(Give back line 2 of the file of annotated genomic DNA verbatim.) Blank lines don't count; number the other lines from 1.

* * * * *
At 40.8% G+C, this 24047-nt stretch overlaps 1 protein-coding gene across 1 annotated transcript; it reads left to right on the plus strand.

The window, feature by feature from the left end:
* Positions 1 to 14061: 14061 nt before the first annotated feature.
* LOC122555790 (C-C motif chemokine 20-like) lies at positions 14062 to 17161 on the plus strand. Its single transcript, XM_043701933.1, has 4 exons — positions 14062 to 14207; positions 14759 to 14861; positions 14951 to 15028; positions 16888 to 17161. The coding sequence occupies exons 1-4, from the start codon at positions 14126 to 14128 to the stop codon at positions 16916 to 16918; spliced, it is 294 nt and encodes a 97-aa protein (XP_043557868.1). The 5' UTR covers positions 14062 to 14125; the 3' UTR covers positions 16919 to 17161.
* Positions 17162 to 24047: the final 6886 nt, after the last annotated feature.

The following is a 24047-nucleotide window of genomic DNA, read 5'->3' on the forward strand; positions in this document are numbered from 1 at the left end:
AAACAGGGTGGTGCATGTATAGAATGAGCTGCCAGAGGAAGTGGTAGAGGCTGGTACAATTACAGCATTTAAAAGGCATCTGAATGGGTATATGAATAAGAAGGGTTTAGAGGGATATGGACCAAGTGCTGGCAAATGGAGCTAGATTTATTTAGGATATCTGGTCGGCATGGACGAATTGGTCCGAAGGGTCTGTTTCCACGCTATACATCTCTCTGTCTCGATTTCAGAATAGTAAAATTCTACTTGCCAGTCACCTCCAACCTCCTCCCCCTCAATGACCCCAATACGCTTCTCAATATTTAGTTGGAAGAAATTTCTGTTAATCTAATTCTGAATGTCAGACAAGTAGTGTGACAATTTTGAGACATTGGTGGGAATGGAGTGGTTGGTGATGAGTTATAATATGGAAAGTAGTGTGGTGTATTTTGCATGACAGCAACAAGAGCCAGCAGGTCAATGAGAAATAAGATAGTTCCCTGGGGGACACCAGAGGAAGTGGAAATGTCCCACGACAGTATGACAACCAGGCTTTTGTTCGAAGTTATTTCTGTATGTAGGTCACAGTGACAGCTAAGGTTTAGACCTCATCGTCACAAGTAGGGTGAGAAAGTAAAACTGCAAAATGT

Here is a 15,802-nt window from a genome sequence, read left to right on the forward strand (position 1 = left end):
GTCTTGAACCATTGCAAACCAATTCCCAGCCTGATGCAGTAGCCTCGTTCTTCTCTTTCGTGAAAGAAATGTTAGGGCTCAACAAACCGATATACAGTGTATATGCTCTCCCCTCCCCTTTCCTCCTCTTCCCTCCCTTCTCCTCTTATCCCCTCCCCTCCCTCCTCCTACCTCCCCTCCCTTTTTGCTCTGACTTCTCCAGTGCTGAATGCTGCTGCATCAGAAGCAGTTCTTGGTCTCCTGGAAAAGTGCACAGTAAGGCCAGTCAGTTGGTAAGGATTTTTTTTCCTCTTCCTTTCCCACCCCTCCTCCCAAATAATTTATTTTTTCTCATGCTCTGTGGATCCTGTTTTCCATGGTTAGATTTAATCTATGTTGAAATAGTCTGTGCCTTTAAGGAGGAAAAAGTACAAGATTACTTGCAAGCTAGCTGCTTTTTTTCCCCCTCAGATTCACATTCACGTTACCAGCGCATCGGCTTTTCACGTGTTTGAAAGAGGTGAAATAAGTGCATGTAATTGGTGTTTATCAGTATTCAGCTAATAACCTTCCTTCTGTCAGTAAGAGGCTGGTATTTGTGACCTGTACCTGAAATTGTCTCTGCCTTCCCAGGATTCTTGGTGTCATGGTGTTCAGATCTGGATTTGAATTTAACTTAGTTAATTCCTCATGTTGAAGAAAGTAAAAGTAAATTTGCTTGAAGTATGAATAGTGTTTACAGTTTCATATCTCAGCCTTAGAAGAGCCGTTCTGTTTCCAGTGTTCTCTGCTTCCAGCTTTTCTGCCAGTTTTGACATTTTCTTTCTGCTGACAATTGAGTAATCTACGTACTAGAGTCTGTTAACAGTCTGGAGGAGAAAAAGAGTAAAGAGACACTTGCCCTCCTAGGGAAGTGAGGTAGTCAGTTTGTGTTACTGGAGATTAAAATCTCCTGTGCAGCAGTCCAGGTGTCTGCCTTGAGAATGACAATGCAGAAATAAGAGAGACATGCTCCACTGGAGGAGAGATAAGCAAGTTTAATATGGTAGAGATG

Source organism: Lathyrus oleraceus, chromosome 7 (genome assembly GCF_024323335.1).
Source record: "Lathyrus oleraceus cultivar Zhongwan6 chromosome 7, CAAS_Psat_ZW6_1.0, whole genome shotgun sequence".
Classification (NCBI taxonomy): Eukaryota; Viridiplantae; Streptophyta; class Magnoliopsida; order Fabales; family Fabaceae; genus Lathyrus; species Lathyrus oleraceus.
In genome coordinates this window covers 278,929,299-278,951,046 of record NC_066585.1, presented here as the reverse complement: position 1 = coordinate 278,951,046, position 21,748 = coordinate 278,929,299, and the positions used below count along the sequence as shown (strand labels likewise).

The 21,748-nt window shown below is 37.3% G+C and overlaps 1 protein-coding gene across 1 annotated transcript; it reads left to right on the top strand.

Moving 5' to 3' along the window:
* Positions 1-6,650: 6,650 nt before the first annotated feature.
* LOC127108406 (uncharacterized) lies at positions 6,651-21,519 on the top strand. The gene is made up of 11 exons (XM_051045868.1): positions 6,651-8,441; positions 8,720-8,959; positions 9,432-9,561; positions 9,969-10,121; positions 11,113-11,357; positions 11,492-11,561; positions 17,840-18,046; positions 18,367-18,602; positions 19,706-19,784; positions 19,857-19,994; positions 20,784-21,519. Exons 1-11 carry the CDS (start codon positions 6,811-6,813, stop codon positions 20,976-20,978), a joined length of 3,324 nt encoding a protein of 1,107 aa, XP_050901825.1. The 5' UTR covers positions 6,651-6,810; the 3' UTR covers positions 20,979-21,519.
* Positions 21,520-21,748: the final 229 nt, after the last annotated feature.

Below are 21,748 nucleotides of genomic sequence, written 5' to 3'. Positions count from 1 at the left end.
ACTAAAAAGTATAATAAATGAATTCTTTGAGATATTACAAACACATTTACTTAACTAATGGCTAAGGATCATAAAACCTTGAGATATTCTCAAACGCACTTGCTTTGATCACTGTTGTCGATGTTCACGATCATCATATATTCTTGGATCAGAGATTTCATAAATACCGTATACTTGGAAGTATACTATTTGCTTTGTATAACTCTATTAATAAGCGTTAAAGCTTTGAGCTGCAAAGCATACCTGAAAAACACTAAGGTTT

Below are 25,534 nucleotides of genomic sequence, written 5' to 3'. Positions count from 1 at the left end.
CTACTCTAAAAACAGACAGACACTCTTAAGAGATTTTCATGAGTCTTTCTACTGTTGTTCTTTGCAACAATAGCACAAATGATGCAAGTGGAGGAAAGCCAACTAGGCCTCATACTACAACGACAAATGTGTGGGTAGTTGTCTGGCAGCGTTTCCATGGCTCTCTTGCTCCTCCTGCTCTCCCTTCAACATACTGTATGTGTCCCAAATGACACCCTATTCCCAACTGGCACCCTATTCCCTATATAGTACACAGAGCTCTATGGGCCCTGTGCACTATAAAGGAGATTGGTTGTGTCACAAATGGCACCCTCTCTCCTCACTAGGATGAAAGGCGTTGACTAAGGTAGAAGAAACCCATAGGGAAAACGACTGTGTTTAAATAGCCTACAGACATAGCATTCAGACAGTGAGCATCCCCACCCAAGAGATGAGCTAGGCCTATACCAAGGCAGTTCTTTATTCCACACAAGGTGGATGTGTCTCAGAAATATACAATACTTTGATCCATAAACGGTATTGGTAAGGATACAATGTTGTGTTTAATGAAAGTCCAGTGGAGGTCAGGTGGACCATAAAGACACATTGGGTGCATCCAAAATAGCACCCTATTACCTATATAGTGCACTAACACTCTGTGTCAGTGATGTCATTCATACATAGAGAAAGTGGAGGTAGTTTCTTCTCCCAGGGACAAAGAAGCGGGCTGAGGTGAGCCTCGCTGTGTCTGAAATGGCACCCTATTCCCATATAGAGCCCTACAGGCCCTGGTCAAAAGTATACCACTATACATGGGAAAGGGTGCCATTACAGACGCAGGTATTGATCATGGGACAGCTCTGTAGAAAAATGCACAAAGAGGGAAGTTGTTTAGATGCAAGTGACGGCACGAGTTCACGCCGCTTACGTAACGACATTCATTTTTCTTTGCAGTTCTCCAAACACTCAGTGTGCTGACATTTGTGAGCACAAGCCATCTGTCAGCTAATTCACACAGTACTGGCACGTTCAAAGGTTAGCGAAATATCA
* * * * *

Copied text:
The window, feature by feature from the left end: